“I’m a rough, tough girl, but it didn’t matter the day after my 22nd birthday that I was tough enough, because when he slipped into my bed I was numb,” Stephanie Nickerson ‘17 said as she began to share her story for the first time to a crowd on the quad Wednesday evening.
Nickerson is a survivor of sexual assault and was one of many students who took to the patio of Pardee Hall for “It’s On Us: Takes a Stand” to share their experiences with the college community.
Nickerson said she was assaulted the summer before her senior year while studying abroad, just 48 hours before she was supposed to fly back to America.
For Nickerson, since she ended her trip soon after, she didn’t want to speak about it when she returned. She was able to find support, however, in friends and resources on campus, including Title IX Coordinator Amy O’Neill and the counseling center.
The open mic on the quad was the keynote event of sexual assault awareness week. Before students shared their stories, students could learn about the college’s resources in an hour-long information session on the quad.
Co-coordinator and survivor Nina Cotto ‘19 opened the event with a call for the college community to take a stand against sexual violence and the stigmas that come with it. She told her own experience, a story she only told publicly for the first time last semester.
“I have struggled with calling myself a sexual assault victim for more than a year now,” she said to the crowd. “The bruises and scars that I obtained that night of my sexual assault were not all physical but were mostly mental.”
Cotto’s assault occurred during her freshman year at Lafayette, and according to Cotto, her assailant was a friend who had helped her make her transition to college easier, at first.
Several other survivors followed Cotto with similar accounts of being sexually assaulted by someone they had known and considered a friend. However, others did not know who their assailant was before the assault occurred.
Alex McMillan ‘19, who was sexually assaulted last summer by a stranger, shared her story as well. While it has almost been a full year, according to McMillan, time itself is not helpful when it comes to sexual assault, and some days are still difficult.
“I know now that if you have to question whether you were assaulted or not, chances are you were,” she said. “Same goes for if you have to question if you assaulted someone or not.”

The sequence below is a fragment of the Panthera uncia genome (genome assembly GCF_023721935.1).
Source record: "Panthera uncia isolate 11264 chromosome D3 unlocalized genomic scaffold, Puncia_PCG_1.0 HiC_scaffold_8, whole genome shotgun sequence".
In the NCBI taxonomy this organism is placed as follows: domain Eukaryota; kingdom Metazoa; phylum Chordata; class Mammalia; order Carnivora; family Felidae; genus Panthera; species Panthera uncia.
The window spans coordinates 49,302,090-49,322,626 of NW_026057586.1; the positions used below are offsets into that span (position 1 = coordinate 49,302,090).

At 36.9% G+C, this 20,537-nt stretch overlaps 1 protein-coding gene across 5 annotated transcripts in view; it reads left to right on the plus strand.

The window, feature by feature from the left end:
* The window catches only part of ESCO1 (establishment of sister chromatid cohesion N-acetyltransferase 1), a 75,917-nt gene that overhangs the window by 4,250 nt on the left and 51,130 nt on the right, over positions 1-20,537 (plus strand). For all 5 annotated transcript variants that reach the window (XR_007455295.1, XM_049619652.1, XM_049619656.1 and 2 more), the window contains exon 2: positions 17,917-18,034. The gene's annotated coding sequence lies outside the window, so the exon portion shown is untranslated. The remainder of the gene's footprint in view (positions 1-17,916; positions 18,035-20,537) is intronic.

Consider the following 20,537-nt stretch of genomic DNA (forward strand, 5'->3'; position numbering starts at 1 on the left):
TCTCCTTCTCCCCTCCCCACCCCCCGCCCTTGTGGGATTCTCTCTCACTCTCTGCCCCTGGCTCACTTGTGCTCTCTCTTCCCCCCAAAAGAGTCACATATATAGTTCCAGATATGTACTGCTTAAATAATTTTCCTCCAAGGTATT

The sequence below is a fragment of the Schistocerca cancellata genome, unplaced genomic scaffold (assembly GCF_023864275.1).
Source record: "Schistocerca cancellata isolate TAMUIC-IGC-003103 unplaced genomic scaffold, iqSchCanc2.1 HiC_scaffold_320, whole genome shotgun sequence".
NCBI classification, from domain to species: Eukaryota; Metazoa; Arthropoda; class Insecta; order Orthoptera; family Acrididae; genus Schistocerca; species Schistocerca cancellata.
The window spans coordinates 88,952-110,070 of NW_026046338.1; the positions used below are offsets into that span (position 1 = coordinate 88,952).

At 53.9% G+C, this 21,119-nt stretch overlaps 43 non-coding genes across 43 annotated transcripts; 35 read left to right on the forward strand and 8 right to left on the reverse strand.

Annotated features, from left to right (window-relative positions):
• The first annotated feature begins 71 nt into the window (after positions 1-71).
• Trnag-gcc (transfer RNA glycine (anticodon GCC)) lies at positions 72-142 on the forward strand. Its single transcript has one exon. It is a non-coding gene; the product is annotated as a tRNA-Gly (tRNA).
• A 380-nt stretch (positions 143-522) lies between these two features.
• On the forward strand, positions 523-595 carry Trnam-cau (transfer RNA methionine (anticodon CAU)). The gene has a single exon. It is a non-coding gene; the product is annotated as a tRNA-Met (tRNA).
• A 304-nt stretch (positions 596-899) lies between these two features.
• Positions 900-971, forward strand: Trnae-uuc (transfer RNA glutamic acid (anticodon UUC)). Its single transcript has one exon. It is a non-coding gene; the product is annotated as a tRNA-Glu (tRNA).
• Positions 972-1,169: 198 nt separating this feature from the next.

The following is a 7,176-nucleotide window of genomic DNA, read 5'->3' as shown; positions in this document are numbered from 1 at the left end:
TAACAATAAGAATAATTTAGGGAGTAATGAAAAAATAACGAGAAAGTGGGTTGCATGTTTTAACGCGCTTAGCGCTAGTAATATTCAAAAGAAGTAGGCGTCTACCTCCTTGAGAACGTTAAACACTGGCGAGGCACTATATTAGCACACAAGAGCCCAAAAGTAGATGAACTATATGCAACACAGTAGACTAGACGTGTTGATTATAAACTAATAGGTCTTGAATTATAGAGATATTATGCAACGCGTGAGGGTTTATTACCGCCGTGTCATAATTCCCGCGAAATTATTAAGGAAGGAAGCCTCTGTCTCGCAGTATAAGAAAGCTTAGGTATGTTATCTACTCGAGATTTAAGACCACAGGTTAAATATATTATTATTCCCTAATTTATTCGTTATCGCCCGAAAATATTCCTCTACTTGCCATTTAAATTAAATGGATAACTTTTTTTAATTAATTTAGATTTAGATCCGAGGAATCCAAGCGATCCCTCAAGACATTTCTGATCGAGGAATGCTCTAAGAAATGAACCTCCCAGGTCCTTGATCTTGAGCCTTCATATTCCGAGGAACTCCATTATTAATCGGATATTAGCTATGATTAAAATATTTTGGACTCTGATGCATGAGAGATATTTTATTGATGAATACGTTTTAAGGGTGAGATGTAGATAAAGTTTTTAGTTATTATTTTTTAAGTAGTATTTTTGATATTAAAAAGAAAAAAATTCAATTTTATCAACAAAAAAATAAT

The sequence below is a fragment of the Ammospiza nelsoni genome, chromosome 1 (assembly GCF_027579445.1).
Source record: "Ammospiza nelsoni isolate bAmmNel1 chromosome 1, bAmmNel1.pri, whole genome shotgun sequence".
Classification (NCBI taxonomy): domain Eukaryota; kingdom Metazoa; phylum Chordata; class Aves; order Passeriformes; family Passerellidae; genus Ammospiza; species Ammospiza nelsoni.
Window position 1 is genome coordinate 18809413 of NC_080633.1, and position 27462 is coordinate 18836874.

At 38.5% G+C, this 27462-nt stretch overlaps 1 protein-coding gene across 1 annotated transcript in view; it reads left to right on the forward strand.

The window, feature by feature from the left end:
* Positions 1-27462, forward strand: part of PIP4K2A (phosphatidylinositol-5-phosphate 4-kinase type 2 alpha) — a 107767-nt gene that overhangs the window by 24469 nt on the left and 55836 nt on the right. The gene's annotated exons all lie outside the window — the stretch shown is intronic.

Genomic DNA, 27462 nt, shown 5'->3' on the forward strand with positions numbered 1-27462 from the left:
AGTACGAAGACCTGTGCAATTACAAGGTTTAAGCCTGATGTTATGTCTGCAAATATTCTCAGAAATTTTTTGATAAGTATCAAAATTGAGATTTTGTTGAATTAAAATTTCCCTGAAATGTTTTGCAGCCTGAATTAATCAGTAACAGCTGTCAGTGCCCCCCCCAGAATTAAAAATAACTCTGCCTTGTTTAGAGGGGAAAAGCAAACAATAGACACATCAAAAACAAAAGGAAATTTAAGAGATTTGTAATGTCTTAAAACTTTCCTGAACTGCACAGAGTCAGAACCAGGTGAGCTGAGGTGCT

While McMillan was one of several students who shared their stories, there were also students who read on behalf of other survivors and volunteers who read poems about sexual assault.
According to Cotto, the focus of this event was on empowerment through both the stories of sexual assault and healing, as well as the resources available to students on campus.
The resources advertised included Title IX, Athlete Ally, Public Safety, the counseling center, the women and gender studies department and the Crime Victims Council of the Lehigh Valley. Co-coordinator Reeve Lanigan ‘19 said she felt it was important for survivors to be able to see the connection among the various groups available to students, as well as where they can find support.
This event was in part inspired by the event this past fall, “It’s On Us Gets Personal,” where Cotto first shared her story. While at that event, Cotto said she could barely get through her speech because of her tears, this time was different.
“I just honestly feel happiness,” she said. “I was so overwhelmed with how many people were so invested in coming and so for one this is a really good step in my process, in my journey, being able to talk about it without being emotional.”
“I think it marks a turning point for me hopefully,” Cotto added.
Nickerson also said she felt the event provided her much needed closure and was beneficial in her healing process.
“I’m definitely glad I did it,” she said. “I think it was the final step for me to like finally accept that I’m a survivor of it.”
Sadly, as several of the speakers noted, this issue is prevalent on college campuses and exists at Lafayette.
“Sexual violence isn’t a bunch of isolated and unrelated incidents,” McMillian said. “It’s a culture.”
However, Cotto considers the event and its turnout successful and said she feels it was a way to start making conversation about possible solutions.
“I got a feeling that it was very much needed because everyone wants to have their voices heard,” she said.